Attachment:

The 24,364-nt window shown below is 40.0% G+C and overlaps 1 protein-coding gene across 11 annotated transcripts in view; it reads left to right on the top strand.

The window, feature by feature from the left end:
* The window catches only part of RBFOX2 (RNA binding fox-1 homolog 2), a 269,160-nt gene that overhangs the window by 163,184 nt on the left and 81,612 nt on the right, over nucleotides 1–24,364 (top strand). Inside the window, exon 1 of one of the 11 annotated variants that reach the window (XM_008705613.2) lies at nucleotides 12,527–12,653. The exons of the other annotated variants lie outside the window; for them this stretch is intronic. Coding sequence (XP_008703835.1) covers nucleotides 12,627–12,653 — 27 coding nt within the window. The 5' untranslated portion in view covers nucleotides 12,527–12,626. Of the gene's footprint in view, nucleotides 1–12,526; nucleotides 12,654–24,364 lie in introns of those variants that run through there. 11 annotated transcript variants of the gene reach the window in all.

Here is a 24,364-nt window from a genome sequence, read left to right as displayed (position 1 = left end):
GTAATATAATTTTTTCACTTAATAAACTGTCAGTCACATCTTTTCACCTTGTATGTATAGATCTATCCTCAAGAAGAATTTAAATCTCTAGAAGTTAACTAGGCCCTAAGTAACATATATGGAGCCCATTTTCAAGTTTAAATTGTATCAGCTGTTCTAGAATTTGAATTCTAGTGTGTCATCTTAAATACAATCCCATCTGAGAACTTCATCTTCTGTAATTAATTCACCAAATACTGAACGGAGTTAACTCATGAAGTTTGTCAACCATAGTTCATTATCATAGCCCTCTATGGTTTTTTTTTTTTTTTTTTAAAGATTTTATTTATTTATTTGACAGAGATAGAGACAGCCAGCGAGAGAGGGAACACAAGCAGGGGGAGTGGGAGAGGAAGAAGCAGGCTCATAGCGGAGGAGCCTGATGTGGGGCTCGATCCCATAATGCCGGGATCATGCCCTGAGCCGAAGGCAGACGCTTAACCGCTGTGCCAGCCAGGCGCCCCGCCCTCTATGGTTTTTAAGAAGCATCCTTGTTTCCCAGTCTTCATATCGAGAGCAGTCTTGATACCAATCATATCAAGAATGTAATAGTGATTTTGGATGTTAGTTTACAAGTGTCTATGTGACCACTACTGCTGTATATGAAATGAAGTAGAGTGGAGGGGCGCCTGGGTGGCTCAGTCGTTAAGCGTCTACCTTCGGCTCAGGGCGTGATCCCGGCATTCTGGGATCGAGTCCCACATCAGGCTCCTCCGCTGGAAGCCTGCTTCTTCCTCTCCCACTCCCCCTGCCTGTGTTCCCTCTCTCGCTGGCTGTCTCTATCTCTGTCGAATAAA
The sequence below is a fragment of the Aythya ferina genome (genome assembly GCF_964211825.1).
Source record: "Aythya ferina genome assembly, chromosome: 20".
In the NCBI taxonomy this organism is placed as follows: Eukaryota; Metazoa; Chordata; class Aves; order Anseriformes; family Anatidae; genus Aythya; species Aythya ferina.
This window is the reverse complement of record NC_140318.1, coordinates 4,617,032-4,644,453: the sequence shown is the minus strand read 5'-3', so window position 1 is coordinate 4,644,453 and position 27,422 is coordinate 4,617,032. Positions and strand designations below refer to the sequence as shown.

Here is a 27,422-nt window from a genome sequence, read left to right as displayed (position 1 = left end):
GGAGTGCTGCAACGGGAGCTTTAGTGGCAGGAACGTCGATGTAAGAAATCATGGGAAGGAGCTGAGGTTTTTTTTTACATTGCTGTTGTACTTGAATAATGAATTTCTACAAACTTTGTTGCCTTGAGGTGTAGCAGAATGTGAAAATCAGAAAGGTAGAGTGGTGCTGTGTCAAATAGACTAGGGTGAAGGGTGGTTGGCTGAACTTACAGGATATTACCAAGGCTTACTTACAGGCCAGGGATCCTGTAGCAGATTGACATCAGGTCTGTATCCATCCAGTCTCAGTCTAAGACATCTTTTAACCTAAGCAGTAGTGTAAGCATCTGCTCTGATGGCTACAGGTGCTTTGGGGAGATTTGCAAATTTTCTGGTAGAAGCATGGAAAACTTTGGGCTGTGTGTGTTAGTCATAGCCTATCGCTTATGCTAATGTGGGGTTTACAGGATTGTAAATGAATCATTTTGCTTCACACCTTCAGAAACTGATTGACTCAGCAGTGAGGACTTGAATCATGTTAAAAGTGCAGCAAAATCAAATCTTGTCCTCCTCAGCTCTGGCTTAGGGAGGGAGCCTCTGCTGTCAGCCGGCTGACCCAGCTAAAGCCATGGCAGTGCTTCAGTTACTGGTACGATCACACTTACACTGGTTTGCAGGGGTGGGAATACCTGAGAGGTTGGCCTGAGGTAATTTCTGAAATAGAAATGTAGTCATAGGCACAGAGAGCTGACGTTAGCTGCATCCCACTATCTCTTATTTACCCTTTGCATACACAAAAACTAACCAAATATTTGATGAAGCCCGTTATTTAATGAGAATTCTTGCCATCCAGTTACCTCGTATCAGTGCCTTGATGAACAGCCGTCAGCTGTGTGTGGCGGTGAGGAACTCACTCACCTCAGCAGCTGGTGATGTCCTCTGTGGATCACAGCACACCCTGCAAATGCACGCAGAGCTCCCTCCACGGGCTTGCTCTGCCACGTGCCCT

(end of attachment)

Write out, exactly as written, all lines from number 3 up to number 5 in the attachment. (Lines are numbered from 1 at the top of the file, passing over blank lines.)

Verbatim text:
* The window catches only part of RBFOX2 (RNA binding fox-1 homolog 2), a 269,160-nt gene that overhangs the window by 163,184 nt on the left and 81,612 nt on the right, over nucleotides 1–24,364 (top strand). Inside the window, exon 1 of one of the 11 annotated variants that reach the window (XM_008705613.2) lies at nucleotides 12,527–12,653. The exons of the other annotated variants lie outside the window; for them this stretch is intronic. Coding sequence (XP_008703835.1) covers nucleotides 12,627–12,653 — 27 coding nt within the window. The 5' untranslated portion in view covers nucleotides 12,527–12,626. Of the gene's footprint in view, nucleotides 1–12,526; nucleotides 12,654–24,364 lie in introns of those variants that run through there. 11 annotated transcript variants of the gene reach the window in all.

Here is a 24,364-nt window from a genome sequence, read left to right as displayed (position 1 = left end):
GTAATATAATTTTTTCACTTAATAAACTGTCAGTCACATCTTTTCACCTTGTATGTATAGATCTATCCTCAAGAAGAATTTAAATCTCTAGAAGTTAACTAGGCCCTAAGTAACATATATGGAGCCCATTTTCAAGTTTAAATTGTATCAGCTGTTCTAGAATTTGAATTCTAGTGTGTCATCTTAAATACAATCCCATCTGAGAACTTCATCTTCTGTAATTAATTCACCAAATACTGAACGGAGTTAACTCATGAAGTTTGTCAACCATAGTTCATTATCATAGCCCTCTATGGTTTTTTTTTTTTTTTTTTAAAGATTTTATTTATTTATTTGACAGAGATAGAGACAGCCAGCGAGAGAGGGAACACAAGCAGGGGGAGTGGGAGAGGAAGAAGCAGGCTCATAGCGGAGGAGCCTGATGTGGGGCTCGATCCCATAATGCCGGGATCATGCCCTGAGCCGAAGGCAGACGCTTAACCGCTGTGCCAGCCAGGCGCCCCGCCCTCTATGGTTTTTAAGAAGCATCCTTGTTTCCCAGTCTTCATATCGAGAGCAGTCTTGATACCAATCATATCAAGAATGTAATAGTGATTTTGGATGTTAGTTTACAAGTGTCTATGTGACCACTACTGCTGTATATGAAATGAAGTAGAGTGGAGGGGCGCCTGGGTGGCTCAGTCGTTAAGCGTCTACCTTCGGCTCAGGGCGTGATCCCGGCATTCTGGGATCGAGTCCCACATCAGGCTCCTCCGCTGGAAGCCTGCTTCTTCCTCTCCCACTCCCCCTGCCTGTGTTCCCTCTCTCGCTGGCTGTCTCTATCTCTGTCGAATAAA